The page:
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AFC sidebar link[edit]

Hello, everyone:

I made a small script that adds a link to a random AFC submission in the sidebar navigation pane. If you want to add it, it's at User:ProgrammingGeek/afc-sidebar.js.

ProgrammingGeek talktome 17:17, 6 April 2017 (UTC)

@ProgrammingGeek: Thank you so much for posting this! I always have issues finding the 'find a random AFC submission' button (I was actually looking for it when I came across this). Thanks again! Made my day and saved me a lot of time :D --TheSandDoctor (talk) 23:01, 8 April 2017 (UTC)
EDIT: @ProgrammingGeek: do I install it? LOL --TheSandDoctor (talk) 23:16, 8 April 2017 (UTC)

@TheSandDoctor: good point.

I've also made some scripts for easy access to Template:AFC statistics and other links. More at User:KGirlTrucker81/AFCStatisticsLink and User:KGirlTrucker81/AFCCATULink. KGirlTrucker81 huh? what I've been doing 17:36, 30 April 2017 (UTC)

Installation Instructions[edit]

  1. Navigate to your common.js page, found here
  1. Click 'Edit source' (or create the page if it doesn't exist) and copy-paste the following line into the bottom:
  1. Reload the page. Script installed!

Non-free image use in AfC submission[edit]

I was wondering if AfC reviewers check, among other things, the images being used in drafts and userspace drafts they review. I've come across quite a number of declined AfC submissions which contain non-free images, which is something not allowed per WP:NFCC#9. Pretty much any non-free image being used in the draft namespace or the user namespace can be assumed to be in violation of WP:NFCCP, and is subject to removal. Of course, this can be done by those checking on non-free image use, but an AfC reviewer can also do it. Some editors upload images files for their drafts when it would actually be better for them to wait unitl after the draft has been moved to the aritcle mainspace because of WP:F5. Maybe information about this could be added to WP:AFCR so that reviewers are aware of the issue? -- Marchjuly (talk) 06:53, 24 April 2017 (UTC)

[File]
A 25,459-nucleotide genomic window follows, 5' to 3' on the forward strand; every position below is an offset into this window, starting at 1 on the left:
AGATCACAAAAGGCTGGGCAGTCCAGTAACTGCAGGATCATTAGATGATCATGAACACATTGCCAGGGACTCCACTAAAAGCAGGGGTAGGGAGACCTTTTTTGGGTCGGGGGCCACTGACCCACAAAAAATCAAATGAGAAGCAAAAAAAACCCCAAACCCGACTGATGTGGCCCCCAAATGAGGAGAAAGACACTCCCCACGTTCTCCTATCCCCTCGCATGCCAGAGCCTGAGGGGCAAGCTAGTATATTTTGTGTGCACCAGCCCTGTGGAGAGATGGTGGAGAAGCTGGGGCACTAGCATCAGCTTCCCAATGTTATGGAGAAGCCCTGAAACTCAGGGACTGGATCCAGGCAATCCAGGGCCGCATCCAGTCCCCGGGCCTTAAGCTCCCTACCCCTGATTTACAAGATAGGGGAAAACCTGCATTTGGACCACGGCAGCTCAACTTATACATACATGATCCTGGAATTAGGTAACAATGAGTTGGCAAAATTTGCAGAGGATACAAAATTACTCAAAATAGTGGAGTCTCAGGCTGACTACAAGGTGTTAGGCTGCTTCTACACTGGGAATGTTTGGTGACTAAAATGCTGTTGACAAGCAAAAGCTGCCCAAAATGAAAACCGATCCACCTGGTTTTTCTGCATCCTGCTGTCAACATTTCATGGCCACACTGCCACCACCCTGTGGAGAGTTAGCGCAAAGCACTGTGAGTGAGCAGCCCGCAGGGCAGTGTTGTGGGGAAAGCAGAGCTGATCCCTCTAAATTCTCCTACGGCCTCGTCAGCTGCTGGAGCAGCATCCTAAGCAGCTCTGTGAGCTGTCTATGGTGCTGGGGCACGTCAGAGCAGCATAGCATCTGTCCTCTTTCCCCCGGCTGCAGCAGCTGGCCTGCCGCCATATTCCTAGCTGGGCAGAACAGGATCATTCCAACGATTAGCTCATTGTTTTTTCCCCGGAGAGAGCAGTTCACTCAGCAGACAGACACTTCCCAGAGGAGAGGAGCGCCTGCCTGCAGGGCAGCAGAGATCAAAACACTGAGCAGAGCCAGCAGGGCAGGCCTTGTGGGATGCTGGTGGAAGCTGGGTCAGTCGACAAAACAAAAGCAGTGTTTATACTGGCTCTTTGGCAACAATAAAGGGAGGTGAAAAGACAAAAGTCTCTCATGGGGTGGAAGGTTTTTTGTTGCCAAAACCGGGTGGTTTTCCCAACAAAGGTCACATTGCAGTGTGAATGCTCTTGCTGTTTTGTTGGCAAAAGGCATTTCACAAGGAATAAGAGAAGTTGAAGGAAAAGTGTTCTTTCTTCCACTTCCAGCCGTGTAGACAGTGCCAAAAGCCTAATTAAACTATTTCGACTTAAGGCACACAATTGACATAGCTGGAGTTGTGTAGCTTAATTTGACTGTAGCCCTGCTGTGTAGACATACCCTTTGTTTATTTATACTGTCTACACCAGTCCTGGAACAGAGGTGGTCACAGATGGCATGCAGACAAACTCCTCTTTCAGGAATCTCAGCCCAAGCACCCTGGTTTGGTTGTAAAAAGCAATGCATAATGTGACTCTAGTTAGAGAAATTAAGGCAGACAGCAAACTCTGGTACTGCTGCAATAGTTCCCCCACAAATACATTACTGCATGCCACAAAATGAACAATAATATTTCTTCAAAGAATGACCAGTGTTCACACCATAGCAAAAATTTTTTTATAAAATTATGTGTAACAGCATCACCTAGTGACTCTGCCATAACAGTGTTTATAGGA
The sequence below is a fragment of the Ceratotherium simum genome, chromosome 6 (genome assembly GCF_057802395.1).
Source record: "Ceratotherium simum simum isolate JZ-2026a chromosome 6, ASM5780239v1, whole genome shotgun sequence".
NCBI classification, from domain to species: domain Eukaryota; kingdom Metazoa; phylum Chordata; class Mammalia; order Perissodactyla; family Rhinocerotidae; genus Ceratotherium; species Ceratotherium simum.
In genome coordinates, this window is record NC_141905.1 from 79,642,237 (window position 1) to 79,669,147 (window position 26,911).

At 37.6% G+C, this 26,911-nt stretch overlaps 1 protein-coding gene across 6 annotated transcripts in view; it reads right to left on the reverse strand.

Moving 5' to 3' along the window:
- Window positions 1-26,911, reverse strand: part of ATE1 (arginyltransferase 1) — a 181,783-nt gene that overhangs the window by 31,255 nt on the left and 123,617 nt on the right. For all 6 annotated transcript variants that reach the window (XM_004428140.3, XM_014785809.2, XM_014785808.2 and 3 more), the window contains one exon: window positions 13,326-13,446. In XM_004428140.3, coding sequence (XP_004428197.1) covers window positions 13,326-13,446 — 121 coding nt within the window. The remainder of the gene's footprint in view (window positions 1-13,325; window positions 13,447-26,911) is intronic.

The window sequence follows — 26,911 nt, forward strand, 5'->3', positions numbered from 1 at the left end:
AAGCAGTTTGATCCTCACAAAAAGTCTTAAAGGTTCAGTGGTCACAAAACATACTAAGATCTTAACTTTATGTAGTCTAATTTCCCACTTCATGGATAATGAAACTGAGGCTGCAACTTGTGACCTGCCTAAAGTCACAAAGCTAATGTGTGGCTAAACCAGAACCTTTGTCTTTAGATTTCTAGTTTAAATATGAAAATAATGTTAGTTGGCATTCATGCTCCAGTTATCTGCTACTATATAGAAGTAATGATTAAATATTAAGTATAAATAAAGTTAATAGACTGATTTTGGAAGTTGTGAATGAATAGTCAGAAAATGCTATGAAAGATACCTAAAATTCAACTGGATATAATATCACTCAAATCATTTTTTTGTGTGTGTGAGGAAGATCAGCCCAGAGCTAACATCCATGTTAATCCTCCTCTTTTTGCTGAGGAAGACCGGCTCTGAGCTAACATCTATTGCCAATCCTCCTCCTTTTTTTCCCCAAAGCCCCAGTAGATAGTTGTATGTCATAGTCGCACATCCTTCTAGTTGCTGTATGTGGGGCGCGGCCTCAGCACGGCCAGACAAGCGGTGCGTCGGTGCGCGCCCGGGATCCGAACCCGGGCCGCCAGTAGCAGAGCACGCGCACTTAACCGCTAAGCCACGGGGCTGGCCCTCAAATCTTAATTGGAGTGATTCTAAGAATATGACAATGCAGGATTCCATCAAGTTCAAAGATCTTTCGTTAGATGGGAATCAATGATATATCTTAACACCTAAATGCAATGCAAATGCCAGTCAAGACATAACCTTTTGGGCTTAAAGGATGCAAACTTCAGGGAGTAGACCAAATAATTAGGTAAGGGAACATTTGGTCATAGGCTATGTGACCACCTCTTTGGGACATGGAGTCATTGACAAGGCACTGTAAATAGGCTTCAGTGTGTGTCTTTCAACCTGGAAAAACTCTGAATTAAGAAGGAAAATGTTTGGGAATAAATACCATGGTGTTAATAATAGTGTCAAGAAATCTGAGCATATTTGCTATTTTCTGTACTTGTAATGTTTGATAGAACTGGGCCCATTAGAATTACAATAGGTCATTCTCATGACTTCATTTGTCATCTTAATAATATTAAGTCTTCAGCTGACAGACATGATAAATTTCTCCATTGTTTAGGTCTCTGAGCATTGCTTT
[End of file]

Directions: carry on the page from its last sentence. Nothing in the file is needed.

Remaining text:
@Marchjuly: that's a really good point you raised. I personally don't check much for non free images here. Actually, tbh, i never thought about it much especially since it's not mentioned at the reviewing instructions. I agree that this should be a mandatory check and should be added to the rules. Yashovardhan (talk) 11:02, 24 April 2017 (UTC)
Some do, some don't. A lot of the reviewers who are also on IRC mention it when users come into ask for help on their drafts. It's a good thing to keep an eye out for (as well as text copyright violations), so the notice here is appreciated! Primefac (talk) 11:57, 24 April 2017 (UTC)
"Check for non-free images" could easily be added to the reviewing instructions/workflow as part of the copyvio check stage. Roger (Dodger67) (talk) 19:27, 30 April 2017 (UTC)
Agreed with Roger. Now only if we could actually get some AFC reviewers to do a text copyvio search.... Primefac (talk) 19:55, 30 April 2017 (UTC)

All hands on deck! Opportunity to clear out the oldest pending reviews[edit]

As I write this the 18, 19 and 20 days categories are empty. This gives us a "buffer" of at least 48 hours that we can concentrate on clearing out the 3 weeks, 4 weeks and very old categories. Doing so will put the AFC project back onto a "normal" timeline. Please help get this done. Roger (Dodger67) (talk) 17:16, 27 April 2017 (UTC)

Green tickY sounds good! ProgrammingGeek talktome 17:27, 27 April 2017 (UTC)
As a number-crunching thing, if each semi-active reviewer reviews one page in the 3/4 week category per day, we'll clear out both cats by the time 17 turns into 3wk. Primefac (talk) 17:33, 27 April 2017 (UTC)

3 weeks ago submissions 4 weeks ago submissions Very old submissions (clear!)

ProgrammingGeek talktome 18:24, 27 April 2017 (UTC)